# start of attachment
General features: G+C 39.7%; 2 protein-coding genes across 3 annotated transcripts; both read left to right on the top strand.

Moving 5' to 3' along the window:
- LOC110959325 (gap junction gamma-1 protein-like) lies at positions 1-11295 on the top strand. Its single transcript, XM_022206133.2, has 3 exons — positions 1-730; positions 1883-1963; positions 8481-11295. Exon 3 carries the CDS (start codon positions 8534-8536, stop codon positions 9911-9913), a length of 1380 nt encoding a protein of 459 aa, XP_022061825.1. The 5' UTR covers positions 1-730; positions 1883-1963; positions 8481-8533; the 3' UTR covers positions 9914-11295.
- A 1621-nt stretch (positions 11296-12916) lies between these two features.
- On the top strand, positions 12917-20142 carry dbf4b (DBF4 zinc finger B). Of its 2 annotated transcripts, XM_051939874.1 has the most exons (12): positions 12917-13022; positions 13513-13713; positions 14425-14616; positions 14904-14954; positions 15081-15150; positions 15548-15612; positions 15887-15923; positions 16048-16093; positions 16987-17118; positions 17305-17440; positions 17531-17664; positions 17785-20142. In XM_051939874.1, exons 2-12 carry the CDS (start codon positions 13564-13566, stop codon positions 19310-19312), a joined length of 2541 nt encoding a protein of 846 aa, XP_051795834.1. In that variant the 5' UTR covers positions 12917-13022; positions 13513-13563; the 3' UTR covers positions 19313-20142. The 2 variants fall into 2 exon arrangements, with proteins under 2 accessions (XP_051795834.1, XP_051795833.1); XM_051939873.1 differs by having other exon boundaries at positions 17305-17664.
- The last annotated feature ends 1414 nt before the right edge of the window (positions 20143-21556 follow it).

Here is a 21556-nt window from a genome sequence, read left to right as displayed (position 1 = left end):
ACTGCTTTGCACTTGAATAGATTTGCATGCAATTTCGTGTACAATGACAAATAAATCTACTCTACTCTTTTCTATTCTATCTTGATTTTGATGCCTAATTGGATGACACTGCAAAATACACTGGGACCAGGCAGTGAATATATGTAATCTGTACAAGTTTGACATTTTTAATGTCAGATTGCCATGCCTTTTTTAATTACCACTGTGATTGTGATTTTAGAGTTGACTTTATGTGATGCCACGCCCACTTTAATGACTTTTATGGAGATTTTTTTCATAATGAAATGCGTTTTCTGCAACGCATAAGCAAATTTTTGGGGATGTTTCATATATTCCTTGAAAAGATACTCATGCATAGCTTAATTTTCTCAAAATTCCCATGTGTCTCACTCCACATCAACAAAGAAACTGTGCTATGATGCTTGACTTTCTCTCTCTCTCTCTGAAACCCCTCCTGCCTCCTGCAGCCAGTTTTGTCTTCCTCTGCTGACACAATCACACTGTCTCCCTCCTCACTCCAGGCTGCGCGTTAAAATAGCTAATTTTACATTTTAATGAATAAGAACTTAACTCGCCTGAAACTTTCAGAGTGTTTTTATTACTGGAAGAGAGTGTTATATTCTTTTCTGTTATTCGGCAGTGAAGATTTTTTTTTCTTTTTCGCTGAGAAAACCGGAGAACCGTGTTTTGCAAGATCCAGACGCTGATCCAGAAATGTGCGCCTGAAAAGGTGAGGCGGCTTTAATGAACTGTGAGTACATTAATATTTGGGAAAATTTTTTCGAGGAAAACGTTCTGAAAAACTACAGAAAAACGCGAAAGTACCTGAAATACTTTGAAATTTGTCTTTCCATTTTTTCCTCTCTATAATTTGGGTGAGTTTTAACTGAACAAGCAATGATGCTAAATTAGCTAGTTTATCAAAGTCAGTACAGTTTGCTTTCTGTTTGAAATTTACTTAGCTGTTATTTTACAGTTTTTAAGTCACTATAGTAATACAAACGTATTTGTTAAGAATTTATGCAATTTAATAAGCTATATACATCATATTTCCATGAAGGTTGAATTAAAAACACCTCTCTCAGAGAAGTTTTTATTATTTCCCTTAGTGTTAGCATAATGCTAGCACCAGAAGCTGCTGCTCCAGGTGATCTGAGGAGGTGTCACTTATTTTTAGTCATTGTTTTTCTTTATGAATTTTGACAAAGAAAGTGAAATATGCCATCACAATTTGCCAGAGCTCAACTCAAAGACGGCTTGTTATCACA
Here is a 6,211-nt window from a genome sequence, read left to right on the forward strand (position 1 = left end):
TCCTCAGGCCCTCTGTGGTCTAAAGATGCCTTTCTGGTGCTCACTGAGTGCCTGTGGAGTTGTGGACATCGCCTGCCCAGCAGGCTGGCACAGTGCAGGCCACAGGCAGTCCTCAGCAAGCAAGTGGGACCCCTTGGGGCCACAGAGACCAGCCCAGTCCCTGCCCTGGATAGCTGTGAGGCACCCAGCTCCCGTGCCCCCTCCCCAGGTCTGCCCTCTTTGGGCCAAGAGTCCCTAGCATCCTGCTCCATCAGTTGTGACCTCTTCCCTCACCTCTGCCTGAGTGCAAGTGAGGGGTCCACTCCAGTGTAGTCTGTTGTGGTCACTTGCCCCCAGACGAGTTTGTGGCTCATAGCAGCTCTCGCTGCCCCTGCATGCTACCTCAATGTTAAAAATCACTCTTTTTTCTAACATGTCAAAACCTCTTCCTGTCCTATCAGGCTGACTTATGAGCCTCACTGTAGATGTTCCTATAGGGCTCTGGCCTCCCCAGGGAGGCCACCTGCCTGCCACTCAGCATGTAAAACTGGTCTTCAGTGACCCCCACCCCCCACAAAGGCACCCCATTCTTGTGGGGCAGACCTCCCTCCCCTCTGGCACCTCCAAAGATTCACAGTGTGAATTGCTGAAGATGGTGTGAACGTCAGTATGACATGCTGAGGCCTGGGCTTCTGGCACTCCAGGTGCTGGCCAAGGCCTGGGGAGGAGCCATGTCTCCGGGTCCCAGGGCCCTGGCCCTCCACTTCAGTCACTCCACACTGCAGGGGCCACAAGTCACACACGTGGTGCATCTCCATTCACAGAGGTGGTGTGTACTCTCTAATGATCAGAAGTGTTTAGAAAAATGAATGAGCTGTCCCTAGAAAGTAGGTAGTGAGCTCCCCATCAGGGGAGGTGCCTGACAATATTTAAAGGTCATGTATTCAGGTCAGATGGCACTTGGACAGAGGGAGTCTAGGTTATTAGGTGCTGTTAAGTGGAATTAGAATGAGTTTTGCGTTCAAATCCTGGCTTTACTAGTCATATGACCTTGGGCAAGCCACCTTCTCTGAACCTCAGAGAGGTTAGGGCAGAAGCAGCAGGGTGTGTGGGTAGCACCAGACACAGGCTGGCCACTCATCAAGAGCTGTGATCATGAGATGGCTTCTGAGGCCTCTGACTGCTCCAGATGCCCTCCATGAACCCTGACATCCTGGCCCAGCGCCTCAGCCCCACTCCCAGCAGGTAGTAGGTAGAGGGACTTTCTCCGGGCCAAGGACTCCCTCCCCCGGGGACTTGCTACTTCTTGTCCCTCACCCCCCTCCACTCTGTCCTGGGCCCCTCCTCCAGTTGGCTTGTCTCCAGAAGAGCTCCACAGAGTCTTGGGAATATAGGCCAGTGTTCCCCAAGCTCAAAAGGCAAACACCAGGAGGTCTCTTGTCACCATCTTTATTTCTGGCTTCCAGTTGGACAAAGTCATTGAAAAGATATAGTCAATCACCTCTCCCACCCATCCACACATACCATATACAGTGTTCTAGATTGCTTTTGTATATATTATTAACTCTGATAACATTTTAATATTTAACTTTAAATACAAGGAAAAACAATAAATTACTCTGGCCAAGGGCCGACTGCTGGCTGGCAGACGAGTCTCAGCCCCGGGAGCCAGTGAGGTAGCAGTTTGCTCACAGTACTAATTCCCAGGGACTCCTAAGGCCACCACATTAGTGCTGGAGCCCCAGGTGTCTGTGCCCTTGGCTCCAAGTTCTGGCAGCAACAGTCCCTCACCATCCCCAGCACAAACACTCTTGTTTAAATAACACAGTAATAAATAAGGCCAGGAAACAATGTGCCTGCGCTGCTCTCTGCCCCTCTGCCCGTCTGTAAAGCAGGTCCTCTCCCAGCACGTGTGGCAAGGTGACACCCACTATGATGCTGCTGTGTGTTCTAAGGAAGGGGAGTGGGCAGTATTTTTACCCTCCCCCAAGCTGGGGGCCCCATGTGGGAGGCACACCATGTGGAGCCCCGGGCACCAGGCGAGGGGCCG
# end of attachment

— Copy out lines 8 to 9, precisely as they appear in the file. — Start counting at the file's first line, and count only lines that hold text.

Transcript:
ACTGCTTTGCACTTGAATAGATTTGCATGCAATTTCGTGTACAATGACAAATAAATCTACTCTACTCTTTTCTATTCTATCTTGATTTTGATGCCTAATTGGATGACACTGCAAAATACACTGGGACCAGGCAGTGAATATATGTAATCTGTACAAGTTTGACATTTTTAATGTCAGATTGCCATGCCTTTTTTAATTACCACTGTGATTGTGATTTTAGAGTTGACTTTATGTGATGCCACGCCCACTTTAATGACTTTTATGGAGATTTTTTTCATAATGAAATGCGTTTTCTGCAACGCATAAGCAAATTTTTGGGGATGTTTCATATATTCCTTGAAAAGATACTCATGCATAGCTTAATTTTCTCAAAATTCCCATGTGTCTCACTCCACATCAACAAAGAAACTGTGCTATGATGCTTGACTTTCTCTCTCTCTCTCTGAAACCCCTCCTGCCTCCTGCAGCCAGTTTTGTCTTCCTCTGCTGACACAATCACACTGTCTCCCTCCTCACTCCAGGCTGCGCGTTAAAATAGCTAATTTTACATTTTAATGAATAAGAACTTAACTCGCCTGAAACTTTCAGAGTGTTTTTATTACTGGAAGAGAGTGTTATATTCTTTTCTGTTATTCGGCAGTGAAGATTTTTTTTTCTTTTTCGCTGAGAAAACCGGAGAACCGTGTTTTGCAAGATCCAGACGCTGATCCAGAAATGTGCGCCTGAAAAGGTGAGGCGGCTTTAATGAACTGTGAGTACATTAATATTTGGGAAAATTTTTTCGAGGAAAACGTTCTGAAAAACTACAGAAAAACGCGAAAGTACCTGAAATACTTTGAAATTTGTCTTTCCATTTTTTCCTCTCTATAATTTGGGTGAGTTTTAACTGAACAAGCAATGATGCTAAATTAGCTAGTTTATCAAAGTCAGTACAGTTTGCTTTCTGTTTGAAATTTACTTAGCTGTTATTTTACAGTTTTTAAGTCACTATAGTAATACAAACGTATTTGTTAAGAATTTATGCAATTTAATAAGCTATATACATCATATTTCCATGAAGGTTGAATTAAAAACACCTCTCTCAGAGAAGTTTTTATTATTTCCCTTAGTGTTAGCATAATGCTAGCACCAGAAGCTGCTGCTCCAGGTGATCTGAGGAGGTGTCACTTATTTTTAGTCATTGTTTTTCTTTATGAATTTTGACAAAGAAAGTGAAATATGCCATCACAATTTGCCAGAGCTCAACTCAAAGACGGCTTGTTATCACA
Here is a 6,211-nt window from a genome sequence, read left to right on the forward strand (position 1 = left end):